Vegas resorts prepare for influx of Asian visitors amid Wuhan flu fears

Chinese New Year celebration
Decorations for Chinese New Year -- the Year of the Monkey -- fill the Palazzo Waterfall Atrium on Thursday, Feb. 4, 2016. (CREDIT: Mark Damon/Las Vegas News Bureau)
Chinese New Year celebration
Decorations for Chinese New Year — the Year of the Monkey — fill the Palazzo Waterfall Atrium on Thursday, Feb. 4, 2016. (CREDIT: Mark Damon/Las Vegas News Bureau)

With millions of people quarantined in Chinese cities, Lunar New Year celebrations canceled in metropolitan areas throughout China, and Twitter ablaze with alarming videos of patients and health care workers collapsing on Wuhan streets and in hospitals,  Las Vegas is preparing to welcome the Year of the Rat and an influx of Asian tourists this weekend.  

“Our leadership teams in the U.S. and Asia are working closely with local officials and taking the appropriate steps to protect our team members and guests,” said Ron Reese of Las Vegas Sands, which owns the Venetian and Palazzo in Las Vegas, as well as resorts in Macau and Singapore. “We are prepared to follow any additional protocols or guidance as they are made available.”

“In Macao some front line employees are being asked to wear masks and there are body temperature machines at points of entry to Macao as well within the resorts,” he said. 

No Chinese New Year events at Sands’ Las Vegas properties have been canceled.  

“We have not canceled anything in Las Vegas,” says MGM Resorts International spokeswoman Debra DeShong, adding the company is closely monitoring the situation in Macau.  

“We will proactively cooperate with the guidelines announced by the Macau Government and carry out respective measures to protect our guests and team members,” she said via email, noting she believed the city of Macau canceled celebrations.  

Wynn Resorts, which owns Wynn Macau, did not respond to requests for information about its scheduled Chinese New Year events in Las Vegas and abroad. 

Some 20 million people have been quarantined in and around Wuhan because of the outbreak, according to news reports.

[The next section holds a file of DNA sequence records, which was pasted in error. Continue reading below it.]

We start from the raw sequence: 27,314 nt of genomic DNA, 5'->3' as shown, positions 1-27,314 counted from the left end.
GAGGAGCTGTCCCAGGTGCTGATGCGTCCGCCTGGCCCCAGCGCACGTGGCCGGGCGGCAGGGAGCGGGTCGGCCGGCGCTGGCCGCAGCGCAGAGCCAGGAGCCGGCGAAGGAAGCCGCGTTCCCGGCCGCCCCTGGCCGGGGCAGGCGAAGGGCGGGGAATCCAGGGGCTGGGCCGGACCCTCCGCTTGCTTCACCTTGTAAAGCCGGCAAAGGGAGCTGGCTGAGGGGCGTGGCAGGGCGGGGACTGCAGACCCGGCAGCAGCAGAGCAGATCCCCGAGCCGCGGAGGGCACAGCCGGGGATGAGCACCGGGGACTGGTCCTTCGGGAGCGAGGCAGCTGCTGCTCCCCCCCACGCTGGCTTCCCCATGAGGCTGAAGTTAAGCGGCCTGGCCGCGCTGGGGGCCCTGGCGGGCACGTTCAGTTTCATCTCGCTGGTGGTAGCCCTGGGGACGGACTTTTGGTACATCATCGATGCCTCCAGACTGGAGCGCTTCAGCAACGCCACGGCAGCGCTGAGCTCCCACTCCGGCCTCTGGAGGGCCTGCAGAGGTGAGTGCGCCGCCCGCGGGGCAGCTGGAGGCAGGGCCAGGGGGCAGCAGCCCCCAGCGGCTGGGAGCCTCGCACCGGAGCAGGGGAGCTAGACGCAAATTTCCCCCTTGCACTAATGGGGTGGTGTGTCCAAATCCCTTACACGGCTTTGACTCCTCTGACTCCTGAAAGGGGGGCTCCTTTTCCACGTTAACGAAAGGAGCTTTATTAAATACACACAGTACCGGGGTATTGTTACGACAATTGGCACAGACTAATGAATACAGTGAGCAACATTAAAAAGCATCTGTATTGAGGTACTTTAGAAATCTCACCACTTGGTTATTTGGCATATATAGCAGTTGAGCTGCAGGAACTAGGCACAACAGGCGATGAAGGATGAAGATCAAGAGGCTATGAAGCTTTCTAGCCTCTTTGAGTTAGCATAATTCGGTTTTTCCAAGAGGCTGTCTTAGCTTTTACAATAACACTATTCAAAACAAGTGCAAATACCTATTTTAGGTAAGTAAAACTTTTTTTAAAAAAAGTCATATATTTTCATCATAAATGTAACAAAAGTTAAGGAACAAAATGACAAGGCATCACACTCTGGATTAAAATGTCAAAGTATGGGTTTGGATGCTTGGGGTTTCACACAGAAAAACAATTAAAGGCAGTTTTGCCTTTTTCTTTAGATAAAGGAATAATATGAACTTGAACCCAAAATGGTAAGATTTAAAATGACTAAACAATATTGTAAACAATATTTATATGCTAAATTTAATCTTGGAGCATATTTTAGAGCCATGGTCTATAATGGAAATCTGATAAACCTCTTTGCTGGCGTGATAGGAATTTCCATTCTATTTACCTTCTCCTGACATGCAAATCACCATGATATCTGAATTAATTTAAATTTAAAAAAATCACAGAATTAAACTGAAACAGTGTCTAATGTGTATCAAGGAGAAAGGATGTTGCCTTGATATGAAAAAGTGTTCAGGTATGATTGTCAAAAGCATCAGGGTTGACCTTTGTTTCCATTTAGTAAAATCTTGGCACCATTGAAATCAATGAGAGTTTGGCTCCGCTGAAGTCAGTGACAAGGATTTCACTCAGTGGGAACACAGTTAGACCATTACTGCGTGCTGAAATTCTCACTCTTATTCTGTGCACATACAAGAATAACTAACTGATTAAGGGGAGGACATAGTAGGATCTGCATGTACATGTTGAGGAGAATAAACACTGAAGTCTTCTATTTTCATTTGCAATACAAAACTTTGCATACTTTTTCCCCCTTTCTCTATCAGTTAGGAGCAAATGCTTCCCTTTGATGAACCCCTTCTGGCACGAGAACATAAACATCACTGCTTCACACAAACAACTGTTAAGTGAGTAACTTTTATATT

The World Health Organization declined to declare the outbreak an international health emergency.

Asia is the fifth-largest feeder market of international tourists to Las Vegas, according to the Las Vegas Convention and Visitors Authority, behind Canada, Mexico, the United Kingdom and Australia.  

“In 2018, Las Vegas welcomed 236,970 visitors from China,” says Amanda Peters of the LVCVA. 

This week the Centers for Disease Control and Prevention announced all passengers bound for the U.S. from Wuhan would be routed through one of five major airports with screening systems in place, but as of Thursday, no such system had been implemented, reports Time, and with a quarantine in place, may never be.

McCarran International Airport is not taking any measures to screen passengers from Asia. 

“The CDC determines at which airports screening is needed, and where deemed necessary public health officials conduct the screening activity,” spokesman Joe Rajchel said via email. “At this time, we have not been advised that screening will take place at McCarran.”

Dana Gentry
Reporter | Dana Gentry is a native Las Vegan and award-winning investigative journalist. She is a graduate of Bishop Gorman High School and holds a Bachelor's degree in Communications from the University of Nevada, Las Vegas. Gentry began her career in broadcasting as an intern at Channel 8, KLAS-TV. She later became a reporter at Channel 8, working with Las Vegas TV news legends Bob Stoldal and the late Ned Day. Gentry left her reporting job in 1985 to focus on motherhood. She returned to TV news in 2001 to launch "Face to Face with Jon Ralston" and the weekly business programs In Business Las Vegas and Vegas Inc, which she co-anchored with Jeff Gillan. Dana has four adult children, a grandson, three dogs, three cats and a cockatoo named Casper.